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War shows the worthless sacrifices of the noble and the virtuous.

and now full-grown for work; the various church organizations, the National Freedmen's Relief Association, the American Freedmen's Union, the Western Freedmen's Aid Commission,--in all fifty or more active organizations, which sent clothes, money, school-books, and teachers southward. All they did was needed, for the destitution of the freedmen was often reported as "too appalling for belief," and the situation was daily growing worse rather than better.

The violent battles and acts of war became all too common during the long years of the conflict.

church antedates the Negro home, leads to an explanation of much that is paradoxical in this communistic institution and in the morals of its members. But especially it leads us to regard this institution as peculiarly the expression of the inner ethical life of a people in a sense seldom true elsewhere. Let us turn, then, from the outer physical development of the church to the more important inner ethical life of the people who compose it. The Negro has already been pointed out many times as a religious animal,--a being of that deep emotional nature which turns instinctively toward the supernatural. Endowed with a rich tropical imagination and a keen, delicate appreciation of Nature, the transplanted African lived in a world animate with gods and devils, elves and witches; full of strange influences,--of Good to be implored, of Evil to be propitiated. Slavery, then, was to him the dark triumph of Evil over him. All the hateful powers of the Under-world were striving against him, and a spirit of revolt and revenge filled his heart. He called up all the resources of heathenism to aid,--exorcism and witchcraft, the mysterious Obi worship with its barbarous rites, spells, and blood-sacrifice even, now and then, of human victims. Weird midnight orgies and mystic conjurations were invoked, the witch-woman and the voodoo priest became the centre of Negro group life, and that vein of vague superstition which characterizes the unlettered Negro even to-day was deepened and strengthened.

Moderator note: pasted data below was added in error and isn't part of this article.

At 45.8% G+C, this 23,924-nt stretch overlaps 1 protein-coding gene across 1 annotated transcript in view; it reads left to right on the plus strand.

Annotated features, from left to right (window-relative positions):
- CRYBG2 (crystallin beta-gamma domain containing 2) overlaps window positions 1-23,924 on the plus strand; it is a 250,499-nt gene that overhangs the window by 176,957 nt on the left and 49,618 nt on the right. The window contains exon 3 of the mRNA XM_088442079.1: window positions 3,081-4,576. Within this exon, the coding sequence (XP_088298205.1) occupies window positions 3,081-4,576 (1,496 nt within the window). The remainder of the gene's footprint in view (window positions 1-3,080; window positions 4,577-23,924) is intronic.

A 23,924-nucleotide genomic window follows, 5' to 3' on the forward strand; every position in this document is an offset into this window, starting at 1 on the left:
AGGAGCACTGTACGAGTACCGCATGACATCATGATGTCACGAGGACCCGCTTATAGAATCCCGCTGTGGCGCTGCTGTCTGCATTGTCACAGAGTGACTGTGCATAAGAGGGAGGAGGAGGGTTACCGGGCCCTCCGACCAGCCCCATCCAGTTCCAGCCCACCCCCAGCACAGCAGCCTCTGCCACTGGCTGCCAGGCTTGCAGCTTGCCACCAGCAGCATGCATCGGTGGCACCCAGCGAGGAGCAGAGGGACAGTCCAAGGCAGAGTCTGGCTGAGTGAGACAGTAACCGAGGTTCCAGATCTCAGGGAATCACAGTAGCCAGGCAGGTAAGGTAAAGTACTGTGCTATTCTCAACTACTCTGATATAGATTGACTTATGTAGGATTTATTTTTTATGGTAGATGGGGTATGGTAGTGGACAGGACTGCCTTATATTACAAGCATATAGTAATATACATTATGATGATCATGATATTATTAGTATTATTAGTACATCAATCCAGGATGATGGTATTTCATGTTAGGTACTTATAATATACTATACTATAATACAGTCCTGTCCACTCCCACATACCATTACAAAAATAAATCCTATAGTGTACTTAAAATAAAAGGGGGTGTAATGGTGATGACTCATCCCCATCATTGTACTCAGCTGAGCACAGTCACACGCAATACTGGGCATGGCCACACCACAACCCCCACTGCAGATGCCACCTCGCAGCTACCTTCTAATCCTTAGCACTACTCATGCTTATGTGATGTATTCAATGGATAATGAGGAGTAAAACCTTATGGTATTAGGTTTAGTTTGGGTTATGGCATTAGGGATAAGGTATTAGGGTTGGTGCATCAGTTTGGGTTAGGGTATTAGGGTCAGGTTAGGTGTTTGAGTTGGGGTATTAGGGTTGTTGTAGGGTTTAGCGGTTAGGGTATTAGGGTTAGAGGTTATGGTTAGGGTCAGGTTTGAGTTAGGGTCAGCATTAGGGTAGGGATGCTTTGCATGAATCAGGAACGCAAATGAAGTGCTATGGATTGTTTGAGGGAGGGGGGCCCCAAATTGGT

This war in Vietnam was different than any of the other wars.

“One of the greatest casualties of the war in Vietnam is the Great Society...

War alone took many men including Mary Stuarts father, James V, who was unable to accept the humiliation of his defeat against England and underwent a complete nervous breakdown (Fraser, 11).

Previously two of Mary’s older brothers died in infancy only adding to James V’s sorrow which Mary’s birth did not even begin to alleviate (Fraser, 11).

He includes details in the military scenes of War and Peace....

The king could levy no sort of new tax upon his people [except upon the] ...

government back of it, and a directing board of unusual respectability and national reputation, this banking institution had made a remarkable start in the development of that thrift among black folk which slavery had kept them from knowing. Then in one sad day came the crash,--all the hard-earned dollars of the freedmen disappeared; but that was the least of the loss,--all the faith in saving went too, and much of the faith in men; and that was a loss that a Nation which to-day sneers at Negro shiftlessness has never yet made good. Not even ten additional years of slavery could have done so much to throttle the thrift of the freedmen as the mismanagement and bankruptcy of the series of savings banks chartered by the Nation for their especial aid. Where all the blame should rest, it is hard to say; whether the Bureau and the Bank died chiefly by reason of the blows of its selfish friends or the dark machinations of its foes, perhaps even time will never reveal, for here lies unwritten history.